Conservation groups: National park budgets not addressed in newest Grow America proposal
GRAND CANYON, Ariz. - On March 30 the Obama administration released its second Grow America proposal addressing how much funding will be allocated to transportation projects and roadway maintenance around the U.S., including national park roads and infrastructure.
The recent proposal did not guarantee any future funding will be allocated to repair roadways and other infrastructure in national parks.
The announcement came after the National Park Service (NPS) released its 2014 fiscal year deferred maintenance statistics on March 23. NPS reported a total of $11.49 billion in deferred maintenance projects nationwide.
According to the National Park Service, deferred maintenance encompasses any necessary work on roads, bridges, visitor centers, trails and campgrounds that have not been attended to for over a year.
Transportation projects account for almost $6 billion of that total.
NPS is guaranteed a minimum of $240 million annually from the Federal Lands Transportation Program (FLTP), according to the Park Service.
The Grow America proposal could eliminate the guarantee of funding for the NPS, forcing the Department of Interior's land managing agencies to compete for funding for transportation projects.
The FLTP funds are set to expire in May 2015.
President Barrack Obama's proposal for Grow America is currently under consideration in Congress and includes $150 million in new funding for nationally significant projects. The money would be awarded competitively for major transportation projects on federal and tribal lands.
"President Obama's proposal for these major projects could address some of the National Park Service's large, and critical, deferred transportation projects," said NPS director Jon Jarvis. "Completing those projects would pave the way for many of the hundreds of millions of visitors that come to national parks each year."
The National Parks Conservation Association (NPCA), a national historical, cultural and natural preservation organization, said Grow America fails the NPS by not guaranteeing funding for backlogged repairs and maintenances.
"Grow America fails our national parks by eliminating historically guaranteed funding levels for park transportation projects and ignoring $11.49 billion in backlogged transportation and maintenance needs that jeopardize public safety," said Laura Loomis, NPCA deputy vice president of Government Affairs. "It's baffling that as our National Park System prepares for its centennial with an expected increase in visitors, including young children and their families, our parks remain rife with dangerous roads and deteriorating bridges. The only thing that this drastic and unwarranted elimination of guaranteed funding will do is ensure the maintenance backlog continues to grow as our parks enter their second century."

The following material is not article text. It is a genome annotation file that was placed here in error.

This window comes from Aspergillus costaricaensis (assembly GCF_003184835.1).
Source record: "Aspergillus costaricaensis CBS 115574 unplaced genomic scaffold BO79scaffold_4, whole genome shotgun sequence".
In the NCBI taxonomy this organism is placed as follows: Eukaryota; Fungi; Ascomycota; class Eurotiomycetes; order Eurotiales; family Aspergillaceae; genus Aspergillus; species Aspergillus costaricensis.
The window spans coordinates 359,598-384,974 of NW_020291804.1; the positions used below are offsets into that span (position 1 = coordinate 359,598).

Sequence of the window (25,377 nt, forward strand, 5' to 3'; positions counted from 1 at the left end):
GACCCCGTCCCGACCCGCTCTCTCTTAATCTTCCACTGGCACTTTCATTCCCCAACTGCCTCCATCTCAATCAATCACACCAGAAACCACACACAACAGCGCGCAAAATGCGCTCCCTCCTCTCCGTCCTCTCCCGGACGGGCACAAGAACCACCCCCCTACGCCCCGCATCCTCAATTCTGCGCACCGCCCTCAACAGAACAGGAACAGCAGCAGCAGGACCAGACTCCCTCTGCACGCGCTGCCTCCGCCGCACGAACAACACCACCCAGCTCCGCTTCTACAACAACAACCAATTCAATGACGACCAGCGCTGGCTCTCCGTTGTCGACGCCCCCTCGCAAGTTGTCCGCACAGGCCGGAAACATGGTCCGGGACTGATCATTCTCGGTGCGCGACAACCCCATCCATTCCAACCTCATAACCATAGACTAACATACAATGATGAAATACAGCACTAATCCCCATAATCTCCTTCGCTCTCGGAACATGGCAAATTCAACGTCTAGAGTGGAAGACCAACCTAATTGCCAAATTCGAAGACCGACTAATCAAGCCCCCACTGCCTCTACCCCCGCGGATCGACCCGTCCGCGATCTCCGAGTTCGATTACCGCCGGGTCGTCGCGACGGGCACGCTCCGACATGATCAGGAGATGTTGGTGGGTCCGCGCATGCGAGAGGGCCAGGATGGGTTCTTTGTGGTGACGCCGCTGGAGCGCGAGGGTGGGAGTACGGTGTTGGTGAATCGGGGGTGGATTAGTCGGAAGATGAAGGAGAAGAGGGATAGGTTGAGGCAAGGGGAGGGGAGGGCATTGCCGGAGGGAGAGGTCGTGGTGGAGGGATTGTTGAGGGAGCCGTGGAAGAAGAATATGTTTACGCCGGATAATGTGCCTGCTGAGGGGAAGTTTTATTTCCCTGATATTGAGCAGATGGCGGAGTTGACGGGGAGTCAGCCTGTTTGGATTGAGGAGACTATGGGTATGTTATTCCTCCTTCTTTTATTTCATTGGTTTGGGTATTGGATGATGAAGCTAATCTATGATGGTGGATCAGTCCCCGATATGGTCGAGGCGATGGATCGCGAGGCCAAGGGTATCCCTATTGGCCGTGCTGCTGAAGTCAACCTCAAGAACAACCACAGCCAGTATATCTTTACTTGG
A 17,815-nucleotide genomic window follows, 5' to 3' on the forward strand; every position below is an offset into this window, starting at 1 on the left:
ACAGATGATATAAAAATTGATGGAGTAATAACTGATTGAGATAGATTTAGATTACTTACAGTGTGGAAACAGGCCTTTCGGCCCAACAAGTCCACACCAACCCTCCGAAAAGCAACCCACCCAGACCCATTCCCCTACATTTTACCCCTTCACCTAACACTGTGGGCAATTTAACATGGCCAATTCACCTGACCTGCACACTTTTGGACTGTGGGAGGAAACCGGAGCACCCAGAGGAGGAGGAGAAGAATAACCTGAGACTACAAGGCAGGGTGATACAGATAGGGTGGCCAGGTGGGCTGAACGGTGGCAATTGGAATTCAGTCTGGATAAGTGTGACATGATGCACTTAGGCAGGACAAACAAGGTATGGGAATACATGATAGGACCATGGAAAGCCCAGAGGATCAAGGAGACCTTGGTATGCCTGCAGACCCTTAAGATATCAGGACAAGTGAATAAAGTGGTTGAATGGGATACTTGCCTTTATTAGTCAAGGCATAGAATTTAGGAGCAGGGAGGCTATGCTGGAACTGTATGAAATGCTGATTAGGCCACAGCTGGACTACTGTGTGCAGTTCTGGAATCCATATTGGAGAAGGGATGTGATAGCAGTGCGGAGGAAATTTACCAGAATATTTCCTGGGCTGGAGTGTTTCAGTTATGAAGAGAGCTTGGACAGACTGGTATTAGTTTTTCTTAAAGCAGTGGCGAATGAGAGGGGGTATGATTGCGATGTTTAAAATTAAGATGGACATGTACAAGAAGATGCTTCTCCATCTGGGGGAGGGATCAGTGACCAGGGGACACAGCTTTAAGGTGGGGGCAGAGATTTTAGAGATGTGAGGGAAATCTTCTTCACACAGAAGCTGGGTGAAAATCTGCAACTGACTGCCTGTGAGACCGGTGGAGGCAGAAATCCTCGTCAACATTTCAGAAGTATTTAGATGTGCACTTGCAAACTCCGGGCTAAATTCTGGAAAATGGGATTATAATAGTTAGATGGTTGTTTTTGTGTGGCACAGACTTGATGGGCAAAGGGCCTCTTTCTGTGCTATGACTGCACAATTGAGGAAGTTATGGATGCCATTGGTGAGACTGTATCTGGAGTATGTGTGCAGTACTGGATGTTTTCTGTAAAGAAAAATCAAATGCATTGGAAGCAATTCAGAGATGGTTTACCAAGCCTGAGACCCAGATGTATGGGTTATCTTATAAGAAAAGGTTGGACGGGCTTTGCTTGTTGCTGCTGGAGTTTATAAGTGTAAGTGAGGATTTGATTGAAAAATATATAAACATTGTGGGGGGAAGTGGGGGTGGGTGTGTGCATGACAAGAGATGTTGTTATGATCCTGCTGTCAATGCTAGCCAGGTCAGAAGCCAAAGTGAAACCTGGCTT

According to NPCA, Grow America is not binding, nor is it law, but is what the Obama administration would like a member of Congress to introduce as legislation. The legislation could then be used as a reauthorization bill for federal highway and transit programs.
The National Park Service's budget request for non-transportation assets includes an increase of $242.8 million across operations and construction accounts, in combination with a mandatory proposal to provide $300 million annually over three years, to restore highest priority non-transportation assets to good condition over 10 years and to maintain that infrastructure in good condition.
The Obama administration released the original Grow America plan on April 29, 2014.
According to the Grow America website, the Grow America Act is 'a six-year transportation reauthorization proposal transmitted to Congress by the (Obama) administration that provides increased and stable funding for our nation's highways, bridges, transit, and rail systems.'